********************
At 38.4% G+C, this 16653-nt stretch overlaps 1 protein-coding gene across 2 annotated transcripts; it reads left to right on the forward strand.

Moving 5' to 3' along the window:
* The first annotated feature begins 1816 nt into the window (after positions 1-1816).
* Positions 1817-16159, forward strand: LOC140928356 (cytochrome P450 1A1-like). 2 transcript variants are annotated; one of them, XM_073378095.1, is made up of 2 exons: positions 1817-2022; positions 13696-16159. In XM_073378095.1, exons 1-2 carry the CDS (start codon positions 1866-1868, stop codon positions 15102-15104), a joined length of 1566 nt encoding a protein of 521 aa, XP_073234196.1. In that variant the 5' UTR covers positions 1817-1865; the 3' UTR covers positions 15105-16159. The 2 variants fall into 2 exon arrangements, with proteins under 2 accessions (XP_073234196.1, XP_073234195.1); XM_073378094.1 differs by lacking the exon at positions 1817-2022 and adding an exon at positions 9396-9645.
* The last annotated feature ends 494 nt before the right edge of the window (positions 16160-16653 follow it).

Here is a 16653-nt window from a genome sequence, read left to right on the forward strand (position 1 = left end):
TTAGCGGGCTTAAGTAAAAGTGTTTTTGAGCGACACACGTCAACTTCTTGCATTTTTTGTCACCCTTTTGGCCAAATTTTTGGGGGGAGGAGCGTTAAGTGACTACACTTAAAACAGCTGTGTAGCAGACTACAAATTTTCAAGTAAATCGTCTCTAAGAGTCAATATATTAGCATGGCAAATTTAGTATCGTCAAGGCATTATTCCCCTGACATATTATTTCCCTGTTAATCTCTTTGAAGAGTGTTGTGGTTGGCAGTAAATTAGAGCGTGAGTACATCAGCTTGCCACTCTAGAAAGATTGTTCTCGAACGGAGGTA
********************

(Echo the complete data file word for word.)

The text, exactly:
At 38.4% G+C, this 16653-nt stretch overlaps 1 protein-coding gene across 2 annotated transcripts; it reads left to right on the forward strand.

Moving 5' to 3' along the window:
* The first annotated feature begins 1816 nt into the window (after positions 1-1816).
* Positions 1817-16159, forward strand: LOC140928356 (cytochrome P450 1A1-like). 2 transcript variants are annotated; one of them, XM_073378095.1, is made up of 2 exons: positions 1817-2022; positions 13696-16159. In XM_073378095.1, exons 1-2 carry the CDS (start codon positions 1866-1868, stop codon positions 15102-15104), a joined length of 1566 nt encoding a protein of 521 aa, XP_073234196.1. In that variant the 5' UTR covers positions 1817-1865; the 3' UTR covers positions 15105-16159. The 2 variants fall into 2 exon arrangements, with proteins under 2 accessions (XP_073234196.1, XP_073234195.1); XM_073378094.1 differs by lacking the exon at positions 1817-2022 and adding an exon at positions 9396-9645.
* The last annotated feature ends 494 nt before the right edge of the window (positions 16160-16653 follow it).

Here is a 16653-nt window from a genome sequence, read left to right on the forward strand (position 1 = left end):
TTAGCGGGCTTAAGTAAAAGTGTTTTTGAGCGACACACGTCAACTTCTTGCATTTTTTGTCACCCTTTTGGCCAAATTTTTGGGGGGAGGAGCGTTAAGTGACTACACTTAAAACAGCTGTGTAGCAGACTACAAATTTTCAAGTAAATCGTCTCTAAGAGTCAATATATTAGCATGGCAAATTTAGTATCGTCAAGGCATTATTCCCCTGACATATTATTTCCCTGTTAATCTCTTTGAAGAGTGTTGTGGTTGGCAGTAAATTAGAGCGTGAGTACATCAGCTTGCCACTCTAGAAAGATTGTTCTCGAACGGAGGTA